The upcoming Senate impeachment trial against former President Donald Trump is a first-of-its-kind proceeding and legal scholars have expressed mixed opinions about its constitutionality.
According to their reading of the text, these scholars say impeachment is for current officeholders, and since Trump had already left office, the Senate’s jurisdiction—or authority—to hold an impeachment trial expired on Jan. 20, when his term came to a close.
Professor Robert Natelson, senior fellow in constitutional jurisprudence at the Independence Institute, told The Epoch Times via email that in his reading of the text, the Constitution only implies, but does not state, that impeachment is for current officeholders.
But he also added, “the Constitution’s general policy against bills of attainder argues for a narrow interpretation of the impeachment power.” A bill of attainder is an act of a legislature declaring a person or a group of people guilty of a crime.
This reading of the Constitution is shared by many Senate Republicans who disagree on moving forward with the trial, which has opening arguments scheduled for the week of Feb. 8.
In the other camp, legal scholars and many Senate Democrats are arguing that former officeholders are still subject to the impeachment power after leaving office because the Constitution permits the punishment of disqualification after being removed.
“The first is removal from office, which occurs automatically upon the conviction of a current officer. The second is disqualification from holding future office, which occurs in those cases where the Senate deems disqualification appropriate in light of the conduct for which the impeached person was convicted,” the group contends.
“The impeachment power must be read so as to give full effect to both aspects of this power,” they added.
But not all scholars agree.
“Impeachment, as the founding generation of this country conceived it, was meant solely as a proceeding for removal of an individual from certain qualifying public offices, not for the purpose of disqualifying him or her from future office, or for any other reason,” Professor Juscelino F. Colares, a law professor at Case Western Reserve University, told The Epoch Times via email.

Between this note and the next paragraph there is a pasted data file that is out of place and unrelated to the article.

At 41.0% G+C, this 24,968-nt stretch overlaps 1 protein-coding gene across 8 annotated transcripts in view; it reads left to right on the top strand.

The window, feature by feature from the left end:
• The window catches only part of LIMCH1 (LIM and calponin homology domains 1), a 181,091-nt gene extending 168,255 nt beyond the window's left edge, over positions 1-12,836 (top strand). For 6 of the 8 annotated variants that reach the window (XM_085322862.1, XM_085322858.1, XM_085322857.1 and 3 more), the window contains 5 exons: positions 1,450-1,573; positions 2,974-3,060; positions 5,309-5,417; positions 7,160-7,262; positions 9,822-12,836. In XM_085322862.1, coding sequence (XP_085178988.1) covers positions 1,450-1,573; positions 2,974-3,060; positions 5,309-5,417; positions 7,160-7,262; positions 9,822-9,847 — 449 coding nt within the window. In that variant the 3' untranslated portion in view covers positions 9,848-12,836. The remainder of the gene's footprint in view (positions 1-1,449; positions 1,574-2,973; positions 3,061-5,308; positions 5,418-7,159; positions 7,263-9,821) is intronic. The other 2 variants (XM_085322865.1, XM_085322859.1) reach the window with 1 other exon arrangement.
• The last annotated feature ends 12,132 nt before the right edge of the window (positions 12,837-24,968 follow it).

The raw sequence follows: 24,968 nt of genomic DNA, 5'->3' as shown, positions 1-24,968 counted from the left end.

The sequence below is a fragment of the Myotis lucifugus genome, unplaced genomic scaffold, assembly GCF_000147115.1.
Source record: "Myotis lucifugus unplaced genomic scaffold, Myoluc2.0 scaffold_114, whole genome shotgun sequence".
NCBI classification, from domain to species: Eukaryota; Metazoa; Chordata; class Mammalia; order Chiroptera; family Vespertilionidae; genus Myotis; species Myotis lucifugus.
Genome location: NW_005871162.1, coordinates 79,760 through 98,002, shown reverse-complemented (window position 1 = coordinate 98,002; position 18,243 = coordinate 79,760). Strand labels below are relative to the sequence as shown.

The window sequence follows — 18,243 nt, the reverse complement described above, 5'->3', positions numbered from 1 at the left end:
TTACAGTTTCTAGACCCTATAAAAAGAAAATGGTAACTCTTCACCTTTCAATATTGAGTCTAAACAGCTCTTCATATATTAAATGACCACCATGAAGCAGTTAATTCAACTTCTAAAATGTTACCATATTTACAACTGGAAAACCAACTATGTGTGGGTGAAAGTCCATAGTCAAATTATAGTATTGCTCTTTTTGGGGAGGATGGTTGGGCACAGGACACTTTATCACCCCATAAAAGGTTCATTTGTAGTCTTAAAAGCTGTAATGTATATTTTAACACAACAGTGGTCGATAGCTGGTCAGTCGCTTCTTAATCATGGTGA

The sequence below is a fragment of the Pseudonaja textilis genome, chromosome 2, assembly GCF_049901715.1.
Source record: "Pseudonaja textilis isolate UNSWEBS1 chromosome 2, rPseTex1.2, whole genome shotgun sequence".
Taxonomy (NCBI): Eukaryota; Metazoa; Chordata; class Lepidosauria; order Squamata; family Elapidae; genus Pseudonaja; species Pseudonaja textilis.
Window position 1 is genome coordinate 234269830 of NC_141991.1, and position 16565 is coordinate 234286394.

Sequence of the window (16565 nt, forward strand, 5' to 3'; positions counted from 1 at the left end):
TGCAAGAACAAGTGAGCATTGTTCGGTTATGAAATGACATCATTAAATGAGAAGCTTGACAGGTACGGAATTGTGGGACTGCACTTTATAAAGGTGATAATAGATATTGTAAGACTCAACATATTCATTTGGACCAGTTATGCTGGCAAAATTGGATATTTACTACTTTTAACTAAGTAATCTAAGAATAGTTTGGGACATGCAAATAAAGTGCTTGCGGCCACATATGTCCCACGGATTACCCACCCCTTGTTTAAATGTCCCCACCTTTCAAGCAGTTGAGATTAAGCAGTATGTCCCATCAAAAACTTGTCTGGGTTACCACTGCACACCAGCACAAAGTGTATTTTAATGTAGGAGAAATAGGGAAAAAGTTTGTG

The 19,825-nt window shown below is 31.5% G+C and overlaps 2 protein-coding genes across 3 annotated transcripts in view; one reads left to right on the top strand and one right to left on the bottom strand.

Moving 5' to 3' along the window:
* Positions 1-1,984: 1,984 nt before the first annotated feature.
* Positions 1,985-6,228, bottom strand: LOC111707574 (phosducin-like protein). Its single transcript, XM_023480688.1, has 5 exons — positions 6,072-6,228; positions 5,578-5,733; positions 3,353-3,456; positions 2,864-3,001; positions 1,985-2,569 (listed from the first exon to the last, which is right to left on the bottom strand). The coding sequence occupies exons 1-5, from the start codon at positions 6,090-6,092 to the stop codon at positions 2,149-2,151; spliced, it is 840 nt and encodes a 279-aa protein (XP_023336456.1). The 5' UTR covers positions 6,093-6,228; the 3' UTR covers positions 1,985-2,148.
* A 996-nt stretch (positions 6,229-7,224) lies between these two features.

He continued, as a “potential punishment after trial” disqualification cannot work as an “express or implied grant of jurisdiction for such trial.”
“The notion that any adjudicatory body must first have jurisdiction before it can reach the merits is elementary, and U.S. Senators—lawyers in their own right or not—know better,” he said.
Colares’s reading of the Constitution is shared by Levy who argues, disqualification is a limited remedy for someone who has faced the “judgement in cases of impeachment.”
Historical ExamplesLegal scholars supporting the trial has further contended that their argument that impeachment trials of former officeholders are proper is supported by historical precedents.
Natelson, who previously taught constitutional law and is the author of “The Original Constitution: What It Actually Said and Meant,” added that this argument is also supported by examples by the British Parliament, from which the U.S. founding fathers had drawn inspiration. Natelson is also a contributor of The Epoch Times.
“The meaning of the word ‘impeachment’ is defined by the understanding when the Constitution was written, and both the British Parliament and early state legislatures impeached people after they had left office,” he said.
Colares and Levy both argue that because Belknap’s case has not been tested in court, it cannot yet be designated as legal precedent.
“We are in new constitutional terrain here,” Colares said.
Meanwhile, Natelson said whether the upcoming trial is constitutional, “no one knows for sure.”
“So anyone who answers this question categorically one way or another is either just arguing a case or is not well informed,” he said.
Another area that is drawing constitutional concern is Chief Justice John Roberts’s decision not to preside over the impeachment trial. Sen. Patrick Leahy (D-Vt.), the Senate president pro tempore, will instead preside over the trial.
“If Justice Roberts is not presiding over this, then it is not impeachment. This charade will be nothing more than bitter partisanship and political theater,” Paul said.
Colares surmises that Roberts’s decision is likely because the trial is against a person who is no longer president. He added, “in the unlikely case of conviction, the Court on which [Roberts] sits and which he presides might have to decide a challenge on the (un)constitutionality of the Senate’s authority.”
The impeachment was completed in a single seven-hour session and has been criticized by Republicans for its expediency and lack of due process.